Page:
Protestantism is not based on reasoning, human judgment, and natural law, but on moral absolutes given by God through His Word (See John 14:6). Reverend J. A. Wylie tells us this in his book The History of Protestantism:

Protestantism is not solely the outcome of human progress; it is no mere principle of perfectibility inherent in humanity…It is neither the product of the individual reason, nor the result of the joint thought and energies of the species. Protestantism is a principle which has its origin outside human society: it is a Divine graft on the intellectual and moral nature of man, whereby new vitalities and forces are introduced into it, and the human stem yields henceforth a nobler fruit…In a word, Protestantism is revived Christianity.i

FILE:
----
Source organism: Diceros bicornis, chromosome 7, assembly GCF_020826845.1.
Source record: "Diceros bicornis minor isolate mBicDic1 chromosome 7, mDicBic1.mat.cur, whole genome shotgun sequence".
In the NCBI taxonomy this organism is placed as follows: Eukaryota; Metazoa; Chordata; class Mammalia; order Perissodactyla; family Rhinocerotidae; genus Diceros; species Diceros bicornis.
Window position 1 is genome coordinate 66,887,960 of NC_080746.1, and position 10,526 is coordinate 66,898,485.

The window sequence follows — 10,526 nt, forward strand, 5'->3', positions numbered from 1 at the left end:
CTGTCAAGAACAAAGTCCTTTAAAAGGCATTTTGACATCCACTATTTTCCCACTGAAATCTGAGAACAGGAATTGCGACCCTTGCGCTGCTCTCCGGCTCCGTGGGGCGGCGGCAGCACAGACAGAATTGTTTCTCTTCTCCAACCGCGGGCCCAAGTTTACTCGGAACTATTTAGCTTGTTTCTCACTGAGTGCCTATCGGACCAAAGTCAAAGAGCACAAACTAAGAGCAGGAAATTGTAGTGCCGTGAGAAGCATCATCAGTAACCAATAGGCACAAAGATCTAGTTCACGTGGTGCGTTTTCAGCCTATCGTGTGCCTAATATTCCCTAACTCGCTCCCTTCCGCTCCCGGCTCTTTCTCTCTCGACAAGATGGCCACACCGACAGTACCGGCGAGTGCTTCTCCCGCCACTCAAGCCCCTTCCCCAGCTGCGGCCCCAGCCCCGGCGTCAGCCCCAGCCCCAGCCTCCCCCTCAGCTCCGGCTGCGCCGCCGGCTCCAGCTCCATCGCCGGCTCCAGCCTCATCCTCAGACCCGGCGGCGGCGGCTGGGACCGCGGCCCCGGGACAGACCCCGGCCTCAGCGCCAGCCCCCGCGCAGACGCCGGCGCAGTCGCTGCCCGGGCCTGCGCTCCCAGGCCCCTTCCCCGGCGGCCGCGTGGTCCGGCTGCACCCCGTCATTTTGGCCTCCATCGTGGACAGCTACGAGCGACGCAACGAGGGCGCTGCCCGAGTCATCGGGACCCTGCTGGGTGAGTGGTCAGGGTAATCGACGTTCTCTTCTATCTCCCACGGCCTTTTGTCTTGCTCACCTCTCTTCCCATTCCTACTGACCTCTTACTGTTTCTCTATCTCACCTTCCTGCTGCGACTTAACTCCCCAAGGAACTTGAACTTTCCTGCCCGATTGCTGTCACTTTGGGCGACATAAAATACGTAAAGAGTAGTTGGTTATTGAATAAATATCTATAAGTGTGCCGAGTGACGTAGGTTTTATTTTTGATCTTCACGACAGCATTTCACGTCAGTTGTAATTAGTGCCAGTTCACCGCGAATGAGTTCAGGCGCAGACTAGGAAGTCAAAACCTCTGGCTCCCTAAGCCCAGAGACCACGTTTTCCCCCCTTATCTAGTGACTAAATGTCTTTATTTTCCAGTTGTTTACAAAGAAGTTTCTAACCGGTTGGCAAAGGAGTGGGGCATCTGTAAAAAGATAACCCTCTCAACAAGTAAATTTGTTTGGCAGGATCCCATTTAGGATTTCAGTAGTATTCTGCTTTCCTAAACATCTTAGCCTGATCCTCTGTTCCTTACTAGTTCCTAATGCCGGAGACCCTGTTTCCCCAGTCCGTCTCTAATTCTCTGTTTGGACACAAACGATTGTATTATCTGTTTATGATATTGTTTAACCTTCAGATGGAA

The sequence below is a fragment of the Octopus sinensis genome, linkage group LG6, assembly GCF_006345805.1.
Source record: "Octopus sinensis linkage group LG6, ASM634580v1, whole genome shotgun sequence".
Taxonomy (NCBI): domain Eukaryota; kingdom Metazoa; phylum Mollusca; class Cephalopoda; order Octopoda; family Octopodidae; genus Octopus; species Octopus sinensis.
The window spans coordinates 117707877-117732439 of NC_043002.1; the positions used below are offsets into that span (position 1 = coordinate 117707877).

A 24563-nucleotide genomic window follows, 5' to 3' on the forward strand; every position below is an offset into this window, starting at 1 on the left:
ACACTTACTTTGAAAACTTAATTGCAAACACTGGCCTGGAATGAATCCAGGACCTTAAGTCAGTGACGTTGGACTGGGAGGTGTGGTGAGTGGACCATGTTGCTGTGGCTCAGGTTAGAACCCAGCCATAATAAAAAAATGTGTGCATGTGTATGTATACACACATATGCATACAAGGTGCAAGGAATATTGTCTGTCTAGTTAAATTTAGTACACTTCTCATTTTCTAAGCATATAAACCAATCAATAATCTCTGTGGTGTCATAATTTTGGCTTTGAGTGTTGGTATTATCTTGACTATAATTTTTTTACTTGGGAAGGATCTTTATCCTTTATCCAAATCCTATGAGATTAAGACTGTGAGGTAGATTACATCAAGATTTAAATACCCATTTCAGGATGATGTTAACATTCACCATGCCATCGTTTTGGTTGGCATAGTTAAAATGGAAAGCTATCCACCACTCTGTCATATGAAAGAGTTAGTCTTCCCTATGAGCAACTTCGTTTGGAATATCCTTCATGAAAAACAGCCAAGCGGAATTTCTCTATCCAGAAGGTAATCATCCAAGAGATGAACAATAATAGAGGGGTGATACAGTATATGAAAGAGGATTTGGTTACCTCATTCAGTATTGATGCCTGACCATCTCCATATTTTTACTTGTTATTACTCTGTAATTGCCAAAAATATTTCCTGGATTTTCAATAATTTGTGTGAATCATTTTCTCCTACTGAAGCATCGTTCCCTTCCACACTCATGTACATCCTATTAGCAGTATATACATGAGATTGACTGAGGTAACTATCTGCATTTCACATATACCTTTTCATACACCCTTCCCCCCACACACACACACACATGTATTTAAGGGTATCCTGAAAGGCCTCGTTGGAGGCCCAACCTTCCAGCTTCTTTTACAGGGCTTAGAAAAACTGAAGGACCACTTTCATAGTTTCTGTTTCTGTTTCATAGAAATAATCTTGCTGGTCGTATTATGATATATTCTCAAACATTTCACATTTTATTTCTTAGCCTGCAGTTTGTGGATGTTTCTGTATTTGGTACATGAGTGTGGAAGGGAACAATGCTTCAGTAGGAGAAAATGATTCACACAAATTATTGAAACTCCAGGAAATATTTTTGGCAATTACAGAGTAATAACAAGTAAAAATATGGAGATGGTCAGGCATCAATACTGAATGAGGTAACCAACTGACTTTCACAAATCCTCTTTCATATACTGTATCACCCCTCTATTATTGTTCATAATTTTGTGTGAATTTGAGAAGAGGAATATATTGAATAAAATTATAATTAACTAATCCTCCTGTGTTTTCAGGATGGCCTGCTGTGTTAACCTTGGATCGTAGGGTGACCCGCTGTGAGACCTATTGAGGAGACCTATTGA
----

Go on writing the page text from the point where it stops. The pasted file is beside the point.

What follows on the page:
According to G. B. Nicolini, the aim of the Jesuits was to counter the Reformation’s work by destroying Protestantism (see our article on St. Ignatius and Martin Luther):

I cannot too much impress upon the minds of my readers that the Jesuits by their very calling, by the very essence of their institution, are bound to seek, by every means, right or wrong, the destruction of Protestantism. This is the condition of their existence, the duty they must fulfill, or cease to be Jesuits.

Accordingly, we find them in this evil dilemma. Either the Jesuits fulfill the duties of their calling, or not. In the first instance, they must be considered as the the biggest enemies of the Protestant faith; in the second, as bad and unworthy priests; and in both cases, therefore, to be equally regarded with aversion and distrust.ii

One way the Jesuits worked to reverse the result of the Reformation—that is, Protestantism—was to replace the moral absolutes of Protestantism with relativism. The Jesuits sowed this relativism throughout history using new doctrinesecumenism, and the Pentecostal movement. Most recently the Hippie and rock movements, and even the trend toward Christian psychology, have also been tools for the spread of relativism.